|Publication number||US7940816 B2|
|Application number||US 12/231,803|
|Publication date||May 10, 2011|
|Filing date||Sep 5, 2008|
|Priority date||Sep 5, 2008|
|Also published as||CN101667711A, CN101667711B, EP2161797A2, EP2161797A3, US20100061407|
|Publication number||12231803, 231803, US 7940816 B2, US 7940816B2, US-B2-7940816, US7940816 B2, US7940816B2|
|Inventors||Jeffrey W. Nicholson|
|Original Assignee||Ofs Fitel Llc|
|Export Citation||BiBTeX, EndNote, RefMan|
|Patent Citations (29), Non-Patent Citations (2), Referenced by (5), Classifications (12), Legal Events (4)|
|External Links: USPTO, USPTO Assignment, Espacenet|
The present invention relates to a figure eight mode-locked fiber laser and, more particularly, to a polarization maintaining figure eight (PMFE) laser with additional bias introduced into the bi-directional loop to generate ultrashort (fs) pulses of a desired spectral width.
Ultra short optical pulses can be used in a number of applications including optical information processing and data communication, optical probing with high temporal resolution, laser surgery, and material processing. In particular, recent advances in optical data communication with data rates up to 2.5 Gbit/s or higher demand compact, ultra fast light sources with low maintenance, high reliability, and low cost.
Fiber lasers have been developed as a new generation of compact, inexpensive and robust light sources. In essence, a fiber laser is an optically-pumped resonator with a section of doped-fiber as the gain medium. As the gain exceeds the total optical loss in the resonator, a laser oscillation can be generated. Many different dopants can be used to achieve laser oscillations at different wavelengths. Atomic transitions in rare-earth ions can be used to produce lasers from visible wavelengths to far infrared wavelengths (e.g., 0.45 μm-3.5 μm). Erbium-doped fiber lasers for producing optical pulses at 1.55 μm are particularly useful for optical fiber communication since the optical loss in commonly used silica fibers is minimum at about 1.55 μm.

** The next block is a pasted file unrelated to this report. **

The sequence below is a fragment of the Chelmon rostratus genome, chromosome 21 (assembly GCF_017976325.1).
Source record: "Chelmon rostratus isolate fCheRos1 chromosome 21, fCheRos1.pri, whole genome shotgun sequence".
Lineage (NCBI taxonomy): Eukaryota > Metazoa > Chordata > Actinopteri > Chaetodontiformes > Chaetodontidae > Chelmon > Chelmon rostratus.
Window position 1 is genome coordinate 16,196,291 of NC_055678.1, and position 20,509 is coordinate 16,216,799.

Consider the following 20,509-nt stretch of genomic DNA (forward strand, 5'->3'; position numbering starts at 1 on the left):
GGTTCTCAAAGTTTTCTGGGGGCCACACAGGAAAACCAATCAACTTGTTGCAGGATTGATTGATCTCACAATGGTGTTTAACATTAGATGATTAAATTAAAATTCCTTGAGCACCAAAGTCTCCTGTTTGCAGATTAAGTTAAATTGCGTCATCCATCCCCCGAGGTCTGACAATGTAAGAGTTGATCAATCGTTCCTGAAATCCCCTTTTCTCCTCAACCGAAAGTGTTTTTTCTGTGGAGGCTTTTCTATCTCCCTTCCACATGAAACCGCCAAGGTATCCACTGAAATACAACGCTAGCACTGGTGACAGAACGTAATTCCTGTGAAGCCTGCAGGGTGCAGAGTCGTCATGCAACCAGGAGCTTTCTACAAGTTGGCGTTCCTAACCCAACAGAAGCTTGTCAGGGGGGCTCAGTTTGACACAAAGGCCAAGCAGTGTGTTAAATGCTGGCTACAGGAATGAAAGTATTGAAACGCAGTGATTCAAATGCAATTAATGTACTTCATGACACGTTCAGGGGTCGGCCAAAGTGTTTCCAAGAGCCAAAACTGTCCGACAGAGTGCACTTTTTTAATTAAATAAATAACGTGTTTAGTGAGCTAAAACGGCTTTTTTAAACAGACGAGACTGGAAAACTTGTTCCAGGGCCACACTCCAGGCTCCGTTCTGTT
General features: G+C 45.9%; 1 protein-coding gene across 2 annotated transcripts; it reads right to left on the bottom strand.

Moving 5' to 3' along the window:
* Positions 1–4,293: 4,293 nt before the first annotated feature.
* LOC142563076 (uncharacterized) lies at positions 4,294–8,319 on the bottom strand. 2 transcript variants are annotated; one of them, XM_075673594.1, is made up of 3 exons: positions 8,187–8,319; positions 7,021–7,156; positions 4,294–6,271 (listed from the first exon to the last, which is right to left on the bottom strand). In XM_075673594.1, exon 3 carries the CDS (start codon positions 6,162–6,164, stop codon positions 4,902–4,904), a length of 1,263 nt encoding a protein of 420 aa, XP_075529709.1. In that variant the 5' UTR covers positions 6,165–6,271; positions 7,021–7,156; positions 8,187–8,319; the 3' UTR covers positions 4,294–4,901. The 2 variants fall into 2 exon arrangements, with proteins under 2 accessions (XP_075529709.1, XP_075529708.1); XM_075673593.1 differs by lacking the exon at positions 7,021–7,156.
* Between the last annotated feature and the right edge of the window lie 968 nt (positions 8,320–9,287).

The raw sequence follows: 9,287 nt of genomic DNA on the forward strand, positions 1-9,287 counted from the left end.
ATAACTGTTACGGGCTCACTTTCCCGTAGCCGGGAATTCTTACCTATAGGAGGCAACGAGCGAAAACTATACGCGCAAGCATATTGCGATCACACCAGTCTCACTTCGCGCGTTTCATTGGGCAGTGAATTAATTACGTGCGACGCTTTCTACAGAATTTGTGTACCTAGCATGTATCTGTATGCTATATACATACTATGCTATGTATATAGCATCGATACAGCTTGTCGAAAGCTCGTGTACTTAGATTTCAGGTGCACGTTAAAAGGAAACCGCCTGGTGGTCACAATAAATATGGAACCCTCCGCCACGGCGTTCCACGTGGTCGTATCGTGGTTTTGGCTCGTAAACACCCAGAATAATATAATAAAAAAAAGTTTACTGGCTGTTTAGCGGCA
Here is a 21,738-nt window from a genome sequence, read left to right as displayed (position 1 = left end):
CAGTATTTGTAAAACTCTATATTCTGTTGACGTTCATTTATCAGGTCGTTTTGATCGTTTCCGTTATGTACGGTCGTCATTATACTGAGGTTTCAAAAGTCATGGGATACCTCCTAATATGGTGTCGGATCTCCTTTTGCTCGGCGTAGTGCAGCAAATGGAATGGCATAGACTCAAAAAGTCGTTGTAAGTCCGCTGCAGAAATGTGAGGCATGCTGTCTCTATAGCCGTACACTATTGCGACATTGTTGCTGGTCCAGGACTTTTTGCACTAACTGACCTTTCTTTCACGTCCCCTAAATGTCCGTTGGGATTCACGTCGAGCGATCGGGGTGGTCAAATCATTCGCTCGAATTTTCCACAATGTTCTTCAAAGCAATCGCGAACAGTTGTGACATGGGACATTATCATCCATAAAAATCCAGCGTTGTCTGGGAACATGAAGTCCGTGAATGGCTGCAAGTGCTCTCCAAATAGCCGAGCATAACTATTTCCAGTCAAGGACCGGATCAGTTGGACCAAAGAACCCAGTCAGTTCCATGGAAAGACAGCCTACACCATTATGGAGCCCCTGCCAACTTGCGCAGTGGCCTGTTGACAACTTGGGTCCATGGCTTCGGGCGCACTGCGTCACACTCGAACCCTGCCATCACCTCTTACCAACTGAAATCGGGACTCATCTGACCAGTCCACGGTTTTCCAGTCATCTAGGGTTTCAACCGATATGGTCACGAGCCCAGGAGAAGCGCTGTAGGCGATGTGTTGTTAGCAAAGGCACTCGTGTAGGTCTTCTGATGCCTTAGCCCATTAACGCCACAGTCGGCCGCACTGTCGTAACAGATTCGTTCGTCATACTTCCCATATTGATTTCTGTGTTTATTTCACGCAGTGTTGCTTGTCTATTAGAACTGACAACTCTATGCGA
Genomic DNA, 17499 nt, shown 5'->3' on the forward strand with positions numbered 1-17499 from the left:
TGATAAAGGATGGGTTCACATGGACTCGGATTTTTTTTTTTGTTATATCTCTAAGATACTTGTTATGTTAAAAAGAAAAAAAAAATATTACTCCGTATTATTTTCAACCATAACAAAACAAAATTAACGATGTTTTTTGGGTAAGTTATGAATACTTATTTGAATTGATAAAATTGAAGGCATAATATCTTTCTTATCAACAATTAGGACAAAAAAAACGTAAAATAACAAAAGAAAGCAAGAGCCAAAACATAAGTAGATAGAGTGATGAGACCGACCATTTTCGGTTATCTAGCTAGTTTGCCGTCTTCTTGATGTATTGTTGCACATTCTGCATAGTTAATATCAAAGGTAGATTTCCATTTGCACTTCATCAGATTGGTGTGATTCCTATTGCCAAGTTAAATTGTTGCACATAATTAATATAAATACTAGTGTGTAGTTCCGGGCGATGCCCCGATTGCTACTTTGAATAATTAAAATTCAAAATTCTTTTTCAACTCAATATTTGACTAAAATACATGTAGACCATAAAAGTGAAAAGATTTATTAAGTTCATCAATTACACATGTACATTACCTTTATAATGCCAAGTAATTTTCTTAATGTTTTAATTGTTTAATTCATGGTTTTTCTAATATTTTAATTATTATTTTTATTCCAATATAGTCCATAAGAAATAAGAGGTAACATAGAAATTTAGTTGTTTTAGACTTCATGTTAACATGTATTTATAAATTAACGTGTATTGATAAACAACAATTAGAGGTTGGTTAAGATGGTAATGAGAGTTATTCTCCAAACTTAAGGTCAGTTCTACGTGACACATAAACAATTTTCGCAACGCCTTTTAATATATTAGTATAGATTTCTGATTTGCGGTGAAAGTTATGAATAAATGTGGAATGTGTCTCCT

Mode-locked fiber lasers can use various cavity configurations such as linear, ring, and figure-eight geometries. See, for example, U.S. Pat. No. 5,008,887 issued to Kafka et al. on Apr. 16, 1991 and U.S. Pat. No. 5,513,194 issued to Tamura et al. on Apr. 30, 1996. However constructed, a mode-locked fiber laser is configured to have multiple longitudinal modes that simultaneously oscillate. A mode-locking mechanism is implemented in the resonator to synchronize the phases of different modes in such a way that the phase difference between any two adjacent modes is a constant. These phase-locked modes constructively add to one another to produce a short pulse.
Two common mode-locking schemes are “active” mode locking and “passive” mode locking. Active mode locking modulates either the amplitude or the phase of the intra-cavity optical field at a frequency equal to one or a multiplicity of the mode spacing. Active mode locking can be implemented by using intra-cavity electro-optic and acousto-optic modulators.
Alternatively, passive mode locking uses at least one nonlinear optical element inside the resonator to produce an intensity-dependent response to an optical pulse so that the pulse width of the optical pulse exiting the nonlinear element is reduced. Compared to the active mode locking, passive mode locking can be used advantageously to produce ultra short light sources. Commonly-used passive mode locking techniques include saturable absorbers, figure-eight lasers and intensity-dependent nonlinear polarization rotation. In the case of a figure-eight laser, the nonlinear element that provides an intensity-dependent response takes the form of a nonlinear optical loop mirror.